I’ve always rooted for the Surface. What started exclusively as a way to push the concept of the Windows 2-in-1 has grown into a full-fledged premium laptop brand, with options at nearly every price point.
But after a year like 2023, it’s hard not to feel like we may be reaching a turning point for the brand.
This year was a very slow year for the Surface. Microsoft announced four new Surface devices in 2023: the Surface Go 4, Surface Laptop Go 3, Surface Hub 3, and the Surface Laptop Studio 2. That might sound like a lot, but when you break it down, the “Go” devices are both budget-focused, and the Surface Hub 3 is a purely commercial product. The Surface Laptop Studio 2 was really the only exciting new consumer device announced, and it was a fairly minor spec update. The Surface line has never been known for consistent updates or drastic design changes, but that’s still a very quiet set of updates to Microsoft’s flagship line of PCs.
Perhaps the most unnerving thing about what was supposed to be a Surface hardware event? Very little of the time was devoted to talking about the products themselves. Instead, it became yet another platform for Microsoft to evangelize about Copilot, its AI service that’s increasingly built into every application. That should tell you where Microsoft’s head is at right now — especially compared to Surface events of prior years.
What’s even more telling is what products weren’t announced this year. The Surface Pro and Surface Laptop are the line’s most important products and have most consistently received annual updates. Usually, it’s just a bump internally, but occasionally there will be new features or design changes. But in 2023, both products were completely absent. The latest versions of them were both launched in October 2022 — the Surface Laptop 5 and the Surface Pro 9, respectively.
I’m not saying these will never get updates, but it has made for a very quiet year for the Surface — that’s for sure. It’s made even worse by the fact that this is the 10-year anniversary of the Surface Pro.
The biggest harbinger of doom for the Surface, however, isn’t a particular product. It’s a person — the singular (and sometimes iconic) leader of the Surface brand from the very beginning, Panos Panay. He’s responsible for the creation of Surface — and has been expanding its reach for well over a decade. This is a man that once got teary-eyed at a press conference describing the profound emotional impact one of his new devices had on him. It’s his baby.
That’s why his departure from Microsoft was such a surprise. It’s hard to think about what Surface is without him, and it’s hard to interpret his departure without knowing more about what happened behind the scenes. We don’t know if the company wanted to slow down on new Surface releases and that put Panay off — or perhaps he really did see a compelling future over at his new position at Amazon.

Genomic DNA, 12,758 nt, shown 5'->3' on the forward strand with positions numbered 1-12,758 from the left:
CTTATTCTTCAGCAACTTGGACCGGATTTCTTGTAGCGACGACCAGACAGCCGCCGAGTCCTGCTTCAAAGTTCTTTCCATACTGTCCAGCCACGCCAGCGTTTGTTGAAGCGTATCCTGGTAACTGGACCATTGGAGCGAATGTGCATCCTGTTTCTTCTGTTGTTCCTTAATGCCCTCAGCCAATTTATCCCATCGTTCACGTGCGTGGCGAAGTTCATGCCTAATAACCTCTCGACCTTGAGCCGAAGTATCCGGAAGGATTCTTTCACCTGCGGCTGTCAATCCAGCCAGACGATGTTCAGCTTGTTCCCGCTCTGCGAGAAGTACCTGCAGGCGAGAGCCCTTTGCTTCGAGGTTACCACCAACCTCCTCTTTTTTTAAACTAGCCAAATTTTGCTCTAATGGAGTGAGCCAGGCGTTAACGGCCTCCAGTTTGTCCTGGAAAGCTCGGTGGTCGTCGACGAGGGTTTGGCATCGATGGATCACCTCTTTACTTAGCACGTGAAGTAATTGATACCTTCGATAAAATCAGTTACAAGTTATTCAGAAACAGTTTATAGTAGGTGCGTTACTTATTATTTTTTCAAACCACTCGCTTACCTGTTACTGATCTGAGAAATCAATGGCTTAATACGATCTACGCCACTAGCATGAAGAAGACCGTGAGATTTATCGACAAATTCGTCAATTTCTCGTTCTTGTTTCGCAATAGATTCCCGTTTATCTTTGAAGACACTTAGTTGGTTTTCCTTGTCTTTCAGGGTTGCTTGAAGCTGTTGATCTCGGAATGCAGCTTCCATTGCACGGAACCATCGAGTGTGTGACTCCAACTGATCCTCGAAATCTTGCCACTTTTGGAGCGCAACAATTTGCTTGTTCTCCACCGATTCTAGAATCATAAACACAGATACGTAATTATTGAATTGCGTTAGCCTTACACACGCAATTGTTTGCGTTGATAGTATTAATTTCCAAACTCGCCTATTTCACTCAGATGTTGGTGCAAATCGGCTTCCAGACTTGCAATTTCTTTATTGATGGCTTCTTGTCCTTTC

We know that according to one report from Business Insider, Panay wasn’t happy with some “significant cuts to simplify the Surface business” and “focus more on Microsoft’s hits rather than the more experimental devices.” That’s disappointing to hear, especially since Panay had recently received a pretty big promotion in 2022 that saw the unification of Windows and devices under his singular leadership. The hope was that there would be more support behind Surface and a more integrated approach to the hardware and the software. If the proposed cuts were true, they would undo a lot of the momentum behind this new internal structure.
There is, however, a reason for these cuts.
Surface was Panay’s baby.
The Surface brand has had a particularly hard time in 2023 on the financial side. Of course, PC sales have been in decline all year. But in its annual report, Microsoft indicated that Surface revenue decreased by $1.8 billion, falling even harder than its competitors. Surface PC sales are not just a normalization of pandemic trends — they have toppled to pre-2019 levels.
That comes after many years of growth for Surface devices, which had a hard start with the failure of Windows RT, but climbed back year after year. The Surface brand became a financial moneymaker for Microsoft while still playing an inspirational role for other Windows PC manufacturers and pushing designs in certain directions. It’s successfully served that role over the years many times, with daring 2-in-1 designs and alliances with broad ranges of chip partners — it even embraced ARM as an option ahead of its competition.
With the increased uncertainty in the industry, especially with the overall decline of PC sales in 2023, it certainly sounds like Microsoft was looking to scale back the efforts on investing further in Surface. After all, the massive investment in AI has been consuming much of the available attention and resources.
My point is not to speculate, but instead just to make the point that Panay’s departure from Microsoft means something for Surface. I have a hard time imagining a situation where Panay was leaving behind strong support for Surface internally.
Of course, one slow year for the Surface doesn’t mean it’s dead in the water. I can’t imagine that Microsoft will pull the plug entirely, as a company like Google might have. But the future of Surface is still uncertain, and for someone who’s always cheered on the brand’s burgeoning success, that’s a shame. One less premium player in the world of Windows devices is never a good thing for the health of the ecosystem — especially one that was willing to push boundaries and try new things.
Surface might still be around in five years, but it might not have the same brash and ambitious spirit that made it an important player in the Windows ecosystem.
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